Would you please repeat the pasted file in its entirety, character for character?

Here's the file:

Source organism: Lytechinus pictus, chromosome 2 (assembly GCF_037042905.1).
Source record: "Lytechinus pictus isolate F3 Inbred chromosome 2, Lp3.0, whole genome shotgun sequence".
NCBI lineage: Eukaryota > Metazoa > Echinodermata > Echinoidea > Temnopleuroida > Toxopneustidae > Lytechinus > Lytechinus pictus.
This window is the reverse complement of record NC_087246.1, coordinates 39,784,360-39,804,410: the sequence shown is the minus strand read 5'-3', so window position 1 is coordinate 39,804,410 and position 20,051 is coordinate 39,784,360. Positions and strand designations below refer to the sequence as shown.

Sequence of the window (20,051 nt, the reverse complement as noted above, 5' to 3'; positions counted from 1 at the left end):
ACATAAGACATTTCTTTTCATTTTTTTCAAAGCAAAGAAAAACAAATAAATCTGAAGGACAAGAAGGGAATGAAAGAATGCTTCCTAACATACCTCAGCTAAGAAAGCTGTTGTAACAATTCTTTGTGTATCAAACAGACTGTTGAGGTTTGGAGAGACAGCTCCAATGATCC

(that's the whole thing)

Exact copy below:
Source organism: Lytechinus pictus, chromosome 2 (assembly GCF_037042905.1).
Source record: "Lytechinus pictus isolate F3 Inbred chromosome 2, Lp3.0, whole genome shotgun sequence".
NCBI lineage: Eukaryota > Metazoa > Echinodermata > Echinoidea > Temnopleuroida > Toxopneustidae > Lytechinus > Lytechinus pictus.
This window is the reverse complement of record NC_087246.1, coordinates 39,784,360-39,804,410: the sequence shown is the minus strand read 5'-3', so window position 1 is coordinate 39,804,410 and position 20,051 is coordinate 39,784,360. Positions and strand designations below refer to the sequence as shown.

Sequence of the window (20,051 nt, the reverse complement as noted above, 5' to 3'; positions counted from 1 at the left end):
ACATAAGACATTTCTTTTCATTTTTTTCAAAGCAAAGAAAAACAAATAAATCTGAAGGACAAGAAGGGAATGAAAGAATGCTTCCTAACATACCTCAGCTAAGAAAGCTGTTGTAACAATTCTTTGTGTATCAAACAGACTGTTGAGGTTTGGAGAGACAGCTCCAATGATCC